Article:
Nags Head residents to save on flood insurance in 2022; commissioners iron out recycling and trash pick-up schedules
By Summer Stevens
Michael Zehner, Nags Head’s director of planning and development, shared the good news that the town’s community flood rating has decreased from a class six to a class five. They will be joining neighboring communities like Kill Devil Hills and Manteo in this rating, which will result in a savings of over half a million dollars for flood insurance policy holders. Zehner expects these changes to go into effect next year.
Town manager Andrew Garman updated the Board of Commissioners on the town’s ability to develop the property adjacent to Fresh Pond, which is considered an area of environmental concern (AEC). However, Nags Head and Kill Devil Hills no longer utilize Fresh Pond as a drinking water supply, the AEC currently exists only to preserve the Fresh Pond as a future use of the drinking water supply. The board is discussing ways to work through the process, one of which may involve removing the AEC designation.
Next, the board discussed changes to the recycling program. Nags Head is moving to an opt-in curbside service, offering a subsidy to residents to encourage participation. However, with the new service, other issues must be determined such as new trash pick-up schedules and what to do with the current recycling carts. The board approved the following schedule: Monday and Thursday pick up for the Blue Route (historically the “east” route) and Tuesday and Friday pick-up for the Green Route (which includes the Cove). Recycling town-wide will be on Mondays, beginning in May.
The board expressed concern about trash cans being left on the beach road throughout the weekend, especially for rental units in peak season. “I can see a whole lot more trash out there that we’re going to have to be dealing with,” said commissioner Renee Cahoon, who voted against the proposed schedule. “I think we’re letting ourselves in for an awful lot of problems.”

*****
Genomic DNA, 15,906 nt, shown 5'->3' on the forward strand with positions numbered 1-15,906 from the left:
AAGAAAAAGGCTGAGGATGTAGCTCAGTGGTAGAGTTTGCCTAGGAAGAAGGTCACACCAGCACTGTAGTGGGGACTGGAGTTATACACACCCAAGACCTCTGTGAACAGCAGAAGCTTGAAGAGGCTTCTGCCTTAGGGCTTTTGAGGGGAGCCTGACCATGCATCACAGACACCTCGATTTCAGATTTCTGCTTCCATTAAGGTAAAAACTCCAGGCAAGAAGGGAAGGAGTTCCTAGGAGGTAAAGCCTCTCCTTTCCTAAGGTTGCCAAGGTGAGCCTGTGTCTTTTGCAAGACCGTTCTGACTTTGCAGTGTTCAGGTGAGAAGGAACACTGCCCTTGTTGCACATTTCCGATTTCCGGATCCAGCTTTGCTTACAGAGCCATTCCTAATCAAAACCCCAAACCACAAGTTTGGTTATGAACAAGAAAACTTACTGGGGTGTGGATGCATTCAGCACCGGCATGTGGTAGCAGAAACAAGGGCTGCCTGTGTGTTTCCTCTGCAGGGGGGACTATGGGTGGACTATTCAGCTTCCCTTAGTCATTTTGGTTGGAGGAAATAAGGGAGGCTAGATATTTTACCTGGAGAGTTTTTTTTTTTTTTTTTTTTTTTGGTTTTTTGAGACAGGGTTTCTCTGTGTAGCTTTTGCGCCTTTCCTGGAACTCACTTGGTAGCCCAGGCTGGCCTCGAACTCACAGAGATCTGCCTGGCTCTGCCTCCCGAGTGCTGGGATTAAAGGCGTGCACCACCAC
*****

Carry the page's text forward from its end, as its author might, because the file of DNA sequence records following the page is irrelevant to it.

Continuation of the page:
Though the board members approved the new schedule, they realize there will be adjustments and stressed the importance of educating the public about the changes. “If we can maintain [the schedule] over time, the problems might resolve themselves,” said Garman.
What to do with current recycling carts also presented a problem. There are approximately 5500 blue carts in distribution that the town has requested be returned. Most were provided to residents for use for recycling. The remaining 1200 present a different issue because residents paid $80 including tax to purchase the carts. Residents may contact the town and request a refund.
The last item of concern regarding the recycling program is meeting the mandatory number of subscribers. Currently there are 210 subscribers and they need a minimum of 440. The fee is $9 per month, which includes a $5 subsidy from the town. To sign up, visit https://www.nagsheadnc.gov/417/Residential-Recycling.
Next on the agenda, the board approved an additional $50,000 for the repair of the insulation for the Fire Station, which battles excessive heat and humidity. The board previously approved $50,000 but bids for the project were double the expected amount.
The board moved on to a discussion about the allowed size for event-only facilities. The current size is 20,000 square feet and commissioners discussed whether there was an interest in increasing that number to 40,000 square feet.
Finally, the board passed a resolution regarding President Trump’s executive order suspending J-1 work visas, which was extended until March 31,2021. According to the resolution, the order has negatively impacted the Town of Nags Head, resulting in financial business loss, fewer lifeguards, fewer jobs. The resolution to rescind the executive order will be sent to the White House.
Nags Head Board of Commissioners also recognized Police Sergeant Christopher Braddy for fifteen years of service and Fire Captain Matthew Swain for ten years of service.
Hatteras Inlet remains clogged. The charter fishing fleet cannot get to the ocean bar. At the Dare County Waterways Commission,... read more